For now, welcome Linda, Judith, Macho, Karla, Janesse, and their mentors Subrata, Jessie, Kerry, Matt, Beth, and producers Marianne and Czerina.

  • Macho Lopez

    11.12.01

    Reply
    My story on dropping out of school

    What up? This is Macho. At first I thought doing a story was going to be hard. Then I started getting interviews and the interviews just got me more motivated and more interested in doing my story. I ain’t think people was going to like it. It was a little hard trying to put the story together taking piece by piece and putting it into the computer. And the day I came to WNYC and they had me on radio (I was interviewed on a show) I was a little nervous. But when everything was together I thought it was pretty good. I couldn’t even tell it was edited. And I hope most of you all like it. Get back to me and tell me what you think.

  • Anne Donohue

    11.13.01

    Reply
    Linda Cuevo

    I just want to applaud Linda on telling her story so well, but more importantly on learning how to cope with loss and move on with her life. I think this piece should be sent to the Samaritans suicide prevention program. I think Linda’s advice in her last paragraph is worth months of therapy and medication for others dealing with depression and contemplating suicide. Thank you Linda!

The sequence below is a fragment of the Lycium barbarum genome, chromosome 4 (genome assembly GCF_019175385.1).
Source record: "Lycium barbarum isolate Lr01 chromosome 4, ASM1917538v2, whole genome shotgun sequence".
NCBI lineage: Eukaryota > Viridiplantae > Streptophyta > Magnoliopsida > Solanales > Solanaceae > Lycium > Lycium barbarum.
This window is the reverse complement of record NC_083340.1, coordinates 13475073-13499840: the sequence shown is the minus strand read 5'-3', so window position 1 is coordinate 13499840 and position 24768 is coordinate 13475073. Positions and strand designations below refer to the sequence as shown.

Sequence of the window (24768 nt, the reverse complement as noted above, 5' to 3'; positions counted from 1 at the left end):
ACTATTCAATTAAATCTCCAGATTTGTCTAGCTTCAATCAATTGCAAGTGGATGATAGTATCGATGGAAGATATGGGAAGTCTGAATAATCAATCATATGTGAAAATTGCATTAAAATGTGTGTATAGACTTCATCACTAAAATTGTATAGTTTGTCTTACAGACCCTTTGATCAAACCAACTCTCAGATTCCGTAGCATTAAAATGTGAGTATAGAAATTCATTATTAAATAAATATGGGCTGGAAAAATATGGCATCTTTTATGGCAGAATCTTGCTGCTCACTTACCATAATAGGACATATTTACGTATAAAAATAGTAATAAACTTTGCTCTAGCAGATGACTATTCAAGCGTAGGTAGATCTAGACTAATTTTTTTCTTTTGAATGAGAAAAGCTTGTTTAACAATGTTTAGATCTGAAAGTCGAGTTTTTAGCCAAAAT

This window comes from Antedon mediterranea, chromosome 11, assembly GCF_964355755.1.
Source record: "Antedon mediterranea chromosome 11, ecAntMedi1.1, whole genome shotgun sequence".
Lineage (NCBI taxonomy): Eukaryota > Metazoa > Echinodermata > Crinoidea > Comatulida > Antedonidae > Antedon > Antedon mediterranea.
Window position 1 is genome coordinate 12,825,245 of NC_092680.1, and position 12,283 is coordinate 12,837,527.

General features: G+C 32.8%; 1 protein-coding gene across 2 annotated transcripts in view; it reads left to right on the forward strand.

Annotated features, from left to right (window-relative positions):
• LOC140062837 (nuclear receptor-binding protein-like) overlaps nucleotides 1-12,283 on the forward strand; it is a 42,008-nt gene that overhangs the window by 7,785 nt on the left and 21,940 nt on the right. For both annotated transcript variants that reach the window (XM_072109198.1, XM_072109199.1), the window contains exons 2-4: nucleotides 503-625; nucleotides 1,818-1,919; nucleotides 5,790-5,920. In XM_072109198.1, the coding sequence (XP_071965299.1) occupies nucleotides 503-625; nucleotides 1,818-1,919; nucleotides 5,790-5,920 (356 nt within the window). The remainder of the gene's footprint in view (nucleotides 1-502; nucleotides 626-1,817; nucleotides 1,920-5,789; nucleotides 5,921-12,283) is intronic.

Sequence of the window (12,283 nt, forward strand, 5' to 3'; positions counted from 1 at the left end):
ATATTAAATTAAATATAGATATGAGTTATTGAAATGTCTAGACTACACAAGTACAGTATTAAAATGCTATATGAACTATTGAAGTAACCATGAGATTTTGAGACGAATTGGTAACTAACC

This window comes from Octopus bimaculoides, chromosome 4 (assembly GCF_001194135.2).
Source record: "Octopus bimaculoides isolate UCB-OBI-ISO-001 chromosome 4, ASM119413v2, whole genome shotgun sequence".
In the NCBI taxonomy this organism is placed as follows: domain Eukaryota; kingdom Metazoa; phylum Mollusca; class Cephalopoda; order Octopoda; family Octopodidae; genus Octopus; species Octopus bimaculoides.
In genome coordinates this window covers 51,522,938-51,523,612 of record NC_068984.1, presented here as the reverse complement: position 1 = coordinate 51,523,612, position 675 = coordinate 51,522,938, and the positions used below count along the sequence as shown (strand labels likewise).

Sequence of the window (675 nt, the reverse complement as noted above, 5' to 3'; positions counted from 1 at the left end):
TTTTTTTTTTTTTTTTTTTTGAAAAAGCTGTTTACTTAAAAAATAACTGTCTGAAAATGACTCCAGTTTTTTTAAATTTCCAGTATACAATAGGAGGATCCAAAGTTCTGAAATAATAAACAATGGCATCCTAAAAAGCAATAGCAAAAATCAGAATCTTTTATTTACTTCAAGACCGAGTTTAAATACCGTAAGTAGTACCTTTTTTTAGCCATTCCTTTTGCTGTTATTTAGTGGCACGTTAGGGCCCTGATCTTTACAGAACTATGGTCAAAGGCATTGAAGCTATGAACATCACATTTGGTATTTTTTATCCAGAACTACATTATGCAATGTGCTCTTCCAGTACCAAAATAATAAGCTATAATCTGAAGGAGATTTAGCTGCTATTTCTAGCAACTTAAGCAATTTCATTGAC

• Joshua Barlow

    11.13.01

    Reply
    Macho

    This is a really great piece. Not too many people can lend their lives to such honest examination. A lot of reports I hear tend to bend to one angle or another. Yours seems to bring out not only the frustration you had for the situation you were in and trying to find a way out, but also a good glimpse at what people like the principal are faced with. Stories like these seem to carry more impact when they are told first person. Government reports, and statistics can really only tell a small fraction of the story